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This is from Laitinen and Harris, "Chemical Analysis, An Advanced Text & Reference" which describes a simple acid-base equilibrium. They derive a relation in the end directly. I haven't seen this expression in many books which teach solution equilibria. The authors cite an article from the Journal of Chemical Education for the expressions (4 & 5). I didn't find article very useful. How should we derive the equations 4 and 5 in a better way than the author's explanation in italics?

The authors start from very simple equations:

$\ce{HA + H2O <=> H3O^+ + A-}\tag{1}$

Conventionally,

$\ce{HA <=> H+ + A^-}\tag{2}$

and the ionization of water, $\ce{H2O <=> H+ + OH-}\tag{3}$

If $C_{HA}$ and $C_{A^-}$ are the analytical concentrations of $\ce{HA}$ and $\ce{A^-}$, and if $\ce{[HA]}$ and $\ce{[A^-]}$ are the equilibrium concentrations, the relations...

$\ce{[HA]} = C_{HA} - \ce{([H^+] - [OH^-])}\tag{4}$

$\ce{[A^-]} = C_{A^-} + \ce{([H^+] - [OH^-])}\tag{5}$

The authors explain ...

"result because the analytical concentration of HA is diminished by the amount of hydrogen ion produced in Reaction (2), which in turn is the total hydrogen ion concentration minus the hydroxyl ion concentration."

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  • $\begingroup$ ..in reaction (3) is wrong imho, it should be 1 or 2. $\endgroup$
    – Poutnik
    Apr 12 '20 at 6:25
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There is only one source of hydroxyl ions, ionization of water (Eq. 3 in the OP). Ionized water contributes equal amounts of hydroxyl and hydronium ion. Similarly, dissociation of acid $\ce{HA}$ results in equal amounts of hydronium and of conjugate base $\ce{A-}$. Unless a salt of the conjugate base is explicitly added then the acid is the only source of $\ce{A-}$. In absence of salt the total hydronium concentration in solution is therefore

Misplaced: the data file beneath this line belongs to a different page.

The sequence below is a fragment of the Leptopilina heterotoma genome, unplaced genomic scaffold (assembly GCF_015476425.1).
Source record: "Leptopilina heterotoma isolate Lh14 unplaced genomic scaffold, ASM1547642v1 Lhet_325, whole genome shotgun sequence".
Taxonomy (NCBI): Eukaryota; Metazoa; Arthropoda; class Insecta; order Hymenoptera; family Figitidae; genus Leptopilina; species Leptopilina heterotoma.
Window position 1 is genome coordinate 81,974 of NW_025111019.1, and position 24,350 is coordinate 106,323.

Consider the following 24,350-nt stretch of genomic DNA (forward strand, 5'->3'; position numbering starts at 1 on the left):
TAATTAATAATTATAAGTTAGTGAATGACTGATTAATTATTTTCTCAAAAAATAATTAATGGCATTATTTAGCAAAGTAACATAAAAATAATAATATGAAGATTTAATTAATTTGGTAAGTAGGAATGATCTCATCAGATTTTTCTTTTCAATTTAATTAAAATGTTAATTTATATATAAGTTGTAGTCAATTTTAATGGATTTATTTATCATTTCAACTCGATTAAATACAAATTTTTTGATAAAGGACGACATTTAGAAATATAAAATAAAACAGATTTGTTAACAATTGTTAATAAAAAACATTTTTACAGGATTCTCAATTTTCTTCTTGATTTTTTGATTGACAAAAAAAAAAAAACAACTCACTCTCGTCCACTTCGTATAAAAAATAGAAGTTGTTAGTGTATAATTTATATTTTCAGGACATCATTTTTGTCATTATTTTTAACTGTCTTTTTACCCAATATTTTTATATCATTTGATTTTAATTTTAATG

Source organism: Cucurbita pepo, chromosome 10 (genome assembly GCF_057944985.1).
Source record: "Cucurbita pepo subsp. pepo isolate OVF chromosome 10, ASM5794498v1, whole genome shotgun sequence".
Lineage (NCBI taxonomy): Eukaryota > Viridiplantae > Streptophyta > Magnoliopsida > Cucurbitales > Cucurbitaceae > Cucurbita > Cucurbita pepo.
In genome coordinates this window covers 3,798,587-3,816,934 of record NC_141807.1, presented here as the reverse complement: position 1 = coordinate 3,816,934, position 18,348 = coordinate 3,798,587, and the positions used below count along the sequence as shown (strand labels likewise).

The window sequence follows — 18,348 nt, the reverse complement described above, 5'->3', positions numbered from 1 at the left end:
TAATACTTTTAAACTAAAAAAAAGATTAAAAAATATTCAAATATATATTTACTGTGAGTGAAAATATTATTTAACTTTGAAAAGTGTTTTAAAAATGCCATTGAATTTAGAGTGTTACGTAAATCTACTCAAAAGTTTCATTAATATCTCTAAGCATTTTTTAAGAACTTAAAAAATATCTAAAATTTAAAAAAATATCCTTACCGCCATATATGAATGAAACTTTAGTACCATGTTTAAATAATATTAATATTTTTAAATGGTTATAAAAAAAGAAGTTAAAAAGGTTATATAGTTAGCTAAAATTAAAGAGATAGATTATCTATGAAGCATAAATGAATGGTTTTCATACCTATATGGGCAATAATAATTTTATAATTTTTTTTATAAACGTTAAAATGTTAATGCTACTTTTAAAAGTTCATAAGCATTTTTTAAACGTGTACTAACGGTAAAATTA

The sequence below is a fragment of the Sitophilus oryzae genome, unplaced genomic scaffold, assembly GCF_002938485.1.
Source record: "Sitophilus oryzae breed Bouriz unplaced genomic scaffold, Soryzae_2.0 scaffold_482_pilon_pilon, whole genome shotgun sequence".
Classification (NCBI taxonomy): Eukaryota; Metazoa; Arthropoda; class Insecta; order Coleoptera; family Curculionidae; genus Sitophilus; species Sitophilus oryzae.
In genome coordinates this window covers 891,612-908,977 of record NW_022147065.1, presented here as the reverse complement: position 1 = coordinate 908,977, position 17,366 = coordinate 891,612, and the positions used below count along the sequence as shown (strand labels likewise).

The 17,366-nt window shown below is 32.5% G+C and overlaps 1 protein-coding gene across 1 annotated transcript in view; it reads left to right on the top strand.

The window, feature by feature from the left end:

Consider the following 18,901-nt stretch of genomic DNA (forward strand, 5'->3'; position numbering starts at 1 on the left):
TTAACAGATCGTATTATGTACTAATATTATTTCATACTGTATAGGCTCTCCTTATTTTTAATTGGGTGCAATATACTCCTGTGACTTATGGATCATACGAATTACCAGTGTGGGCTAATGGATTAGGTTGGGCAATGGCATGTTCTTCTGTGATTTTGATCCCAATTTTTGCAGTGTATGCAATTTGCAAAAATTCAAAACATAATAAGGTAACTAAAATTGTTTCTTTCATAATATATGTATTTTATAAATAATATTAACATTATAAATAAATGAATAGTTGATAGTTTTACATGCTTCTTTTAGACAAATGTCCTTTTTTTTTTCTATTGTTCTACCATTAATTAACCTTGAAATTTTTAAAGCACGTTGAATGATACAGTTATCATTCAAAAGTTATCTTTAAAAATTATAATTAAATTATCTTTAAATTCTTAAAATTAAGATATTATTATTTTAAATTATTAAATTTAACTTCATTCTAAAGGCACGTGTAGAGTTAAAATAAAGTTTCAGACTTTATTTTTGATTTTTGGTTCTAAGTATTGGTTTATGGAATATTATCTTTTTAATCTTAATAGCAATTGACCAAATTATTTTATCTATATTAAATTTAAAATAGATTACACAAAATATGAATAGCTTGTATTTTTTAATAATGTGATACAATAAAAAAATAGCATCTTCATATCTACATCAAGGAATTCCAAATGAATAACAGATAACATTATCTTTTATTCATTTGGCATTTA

$$\ce{[H+]}=\ce{[OH-]}+\ce{[A-]}$$

Note that this equation reflects the charge balance condition.

Solving for $\ce{[A-]}$

$$\ce{[A-]} = \ce{[H+]}-\ce{[OH-]}\tag{1}$$

We also know that the original amount of acid equals the sum of undissociated acid and conjugate base:

$$C_\ce{HA}=\ce{[HA]}+\ce{[A-]}$$

Note that this equation reflects the mass balance condition.

Solving for $\ce{[HA]}$

$$\ce{[HA]}=C_\ce{HA}-\ce{[A-]} \tag{2}$$

Substituting Eq. (1) into Eq. (2) we obtain

$$\ce{[HA]}=C_\ce{HA}-(\ce{[H+]}-\ce{[OH-]}) \tag{3}$$

The derivation that lead to this expression is not general. It was assumed that no conjugate salt was added to the solution ($C_\ce{A-}=0$). If a completely dissociating salt $\ce{MA}$ is added at concentration $C_\ce{A-}$ then it is necessary to modify the mass balance expression:

$$C_\ce{HA}+C_\ce{A-}=\ce{[HA]}+\ce{[A-]}$$

and the charge balance expression:

$$\ce{[H+]}+\ce{[M+]}=\ce{[OH-]}+\ce{[A-]}$$

or since $\ce{[M+]}=C_\ce{A-}$

$$\ce{[H+]}+C_\ce{A-} =\ce{[OH-]}+\ce{[A-]}$$

Solving for $\ce{[A-]}$

$$\ce{[A-]} = C_\ce{A-} + \ce{[H+]}-\ce{[OH-]}$$

Combining the two balance expressions leads once again to Eq. (3):

$$\ce{[HA]}=C_\ce{HA}-(\ce{[H+]}-\ce{[OH-]})$$

By the way, the quote you cite should read:

"result because the analytical concentration of HA is diminished by the amount of hydrogen ion produced in Reaction (2), which in turn is the total hydrogen ion concentration minus the hydroxyl ion concentration."

It might be that "typo" ("3" written instead of "2") that led to the confusion.

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  • $\begingroup$ I'm confused. Shouldn't the second charge expression be $$\ce{[H+] + [M+]} = \ce{[OH-]} + C_\ce{A-}$$ $\endgroup$
    – MaxW
    Apr 12 '20 at 18:04
  • $\begingroup$ @MaxW Maybe I should edit the equation as written but it is correct. The key point is that $[M^+] = C_{A-}$ $\endgroup$
    – Buck Thorn
    Apr 12 '20 at 18:23
  • $\begingroup$ I can't figure out $\ce{[H+] +[M+] =[H+]}+C_\ce{A-}$ since $\ce{[H+]}$ is on both sides. $\endgroup$
    – MaxW
    Apr 12 '20 at 18:28
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    $\begingroup$ @MaxW I edited in an attempt to clarify $\endgroup$
    – Buck Thorn
    Apr 12 '20 at 18:30
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    $\begingroup$ @AdnanAL-Amleh Yes, this is correct. $\endgroup$
    – Buck Thorn
    May 4 '20 at 6:26

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